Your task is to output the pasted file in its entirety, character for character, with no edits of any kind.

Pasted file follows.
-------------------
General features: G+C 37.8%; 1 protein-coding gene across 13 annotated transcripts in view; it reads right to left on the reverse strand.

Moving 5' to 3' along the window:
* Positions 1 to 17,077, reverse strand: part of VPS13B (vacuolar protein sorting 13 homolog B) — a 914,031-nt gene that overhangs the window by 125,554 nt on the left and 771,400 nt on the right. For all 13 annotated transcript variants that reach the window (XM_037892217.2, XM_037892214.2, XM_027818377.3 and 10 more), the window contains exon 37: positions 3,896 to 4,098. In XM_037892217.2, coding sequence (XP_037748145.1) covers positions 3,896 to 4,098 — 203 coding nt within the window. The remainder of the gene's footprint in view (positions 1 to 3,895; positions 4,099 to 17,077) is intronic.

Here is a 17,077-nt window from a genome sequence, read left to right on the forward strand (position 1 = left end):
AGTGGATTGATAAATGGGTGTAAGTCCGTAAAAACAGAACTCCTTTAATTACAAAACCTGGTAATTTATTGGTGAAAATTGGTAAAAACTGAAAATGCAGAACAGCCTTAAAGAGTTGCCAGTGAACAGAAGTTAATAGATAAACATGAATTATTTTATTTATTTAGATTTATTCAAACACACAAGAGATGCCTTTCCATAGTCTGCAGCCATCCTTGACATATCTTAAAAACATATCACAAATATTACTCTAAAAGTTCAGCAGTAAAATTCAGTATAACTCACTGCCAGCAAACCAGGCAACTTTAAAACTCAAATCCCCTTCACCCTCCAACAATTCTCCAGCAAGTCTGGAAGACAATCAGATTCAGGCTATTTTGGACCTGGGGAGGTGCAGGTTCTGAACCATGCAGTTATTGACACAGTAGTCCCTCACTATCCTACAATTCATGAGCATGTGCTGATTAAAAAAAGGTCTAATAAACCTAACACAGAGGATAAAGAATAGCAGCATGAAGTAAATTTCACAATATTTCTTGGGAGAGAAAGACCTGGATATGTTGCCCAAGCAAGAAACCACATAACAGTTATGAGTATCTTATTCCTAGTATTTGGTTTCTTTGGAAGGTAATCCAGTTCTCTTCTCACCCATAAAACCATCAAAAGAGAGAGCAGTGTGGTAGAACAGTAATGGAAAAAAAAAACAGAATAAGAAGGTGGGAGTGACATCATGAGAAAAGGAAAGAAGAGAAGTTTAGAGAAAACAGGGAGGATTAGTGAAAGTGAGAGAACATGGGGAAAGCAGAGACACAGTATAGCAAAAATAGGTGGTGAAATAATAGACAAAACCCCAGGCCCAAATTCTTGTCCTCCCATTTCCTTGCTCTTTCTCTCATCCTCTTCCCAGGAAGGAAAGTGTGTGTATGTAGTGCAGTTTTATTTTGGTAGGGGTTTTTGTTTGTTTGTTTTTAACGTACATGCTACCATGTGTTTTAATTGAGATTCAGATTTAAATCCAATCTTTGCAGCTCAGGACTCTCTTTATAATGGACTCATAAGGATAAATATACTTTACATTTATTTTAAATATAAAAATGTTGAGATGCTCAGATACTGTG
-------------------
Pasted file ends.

General features: G+C 37.8%; 1 protein-coding gene across 13 annotated transcripts in view; it reads right to left on the reverse strand.

Moving 5' to 3' along the window:
* Positions 1 to 17,077, reverse strand: part of VPS13B (vacuolar protein sorting 13 homolog B) — a 914,031-nt gene that overhangs the window by 125,554 nt on the left and 771,400 nt on the right. For all 13 annotated transcript variants that reach the window (XM_037892217.2, XM_037892214.2, XM_027818377.3 and 10 more), the window contains exon 37: positions 3,896 to 4,098. In XM_037892217.2, coding sequence (XP_037748145.1) covers positions 3,896 to 4,098 — 203 coding nt within the window. The remainder of the gene's footprint in view (positions 1 to 3,895; positions 4,099 to 17,077) is intronic.

Here is a 17,077-nt window from a genome sequence, read left to right on the forward strand (position 1 = left end):
AGTGGATTGATAAATGGGTGTAAGTCCGTAAAAACAGAACTCCTTTAATTACAAAACCTGGTAATTTATTGGTGAAAATTGGTAAAAACTGAAAATGCAGAACAGCCTTAAAGAGTTGCCAGTGAACAGAAGTTAATAGATAAACATGAATTATTTTATTTATTTAGATTTATTCAAACACACAAGAGATGCCTTTCCATAGTCTGCAGCCATCCTTGACATATCTTAAAAACATATCACAAATATTACTCTAAAAGTTCAGCAGTAAAATTCAGTATAACTCACTGCCAGCAAACCAGGCAACTTTAAAACTCAAATCCCCTTCACCCTCCAACAATTCTCCAGCAAGTCTGGAAGACAATCAGATTCAGGCTATTTTGGACCTGGGGAGGTGCAGGTTCTGAACCATGCAGTTATTGACACAGTAGTCCCTCACTATCCTACAATTCATGAGCATGTGCTGATTAAAAAAAGGTCTAATAAACCTAACACAGAGGATAAAGAATAGCAGCATGAAGTAAATTTCACAATATTTCTTGGGAGAGAAAGACCTGGATATGTTGCCCAAGCAAGAAACCACATAACAGTTATGAGTATCTTATTCCTAGTATTTGGTTTCTTTGGAAGGTAATCCAGTTCTCTTCTCACCCATAAAACCATCAAAAGAGAGAGCAGTGTGGTAGAACAGTAATGGAAAAAAAAAACAGAATAAGAAGGTGGGAGTGACATCATGAGAAAAGGAAAGAAGAGAAGTTTAGAGAAAACAGGGAGGATTAGTGAAAGTGAGAGAACATGGGGAAAGCAGAGACACAGTATAGCAAAAATAGGTGGTGAAATAATAGACAAAACCCCAGGCCCAAATTCTTGTCCTCCCATTTCCTTGCTCTTTCTCTCATCCTCTTCCCAGGAAGGAAAGTGTGTGTATGTAGTGCAGTTTTATTTTGGTAGGGGTTTTTGTTTGTTTGTTTTTAACGTACATGCTACCATGTGTTTTAATTGAGATTCAGATTTAAATCCAATCTTTGCAGCTCAGGACTCTCTTTATAATGGACTCATAAGGATAAATATACTTTACATTTATTTTAAATATAAAAATGTTGAGATGCTCAGATACTGTG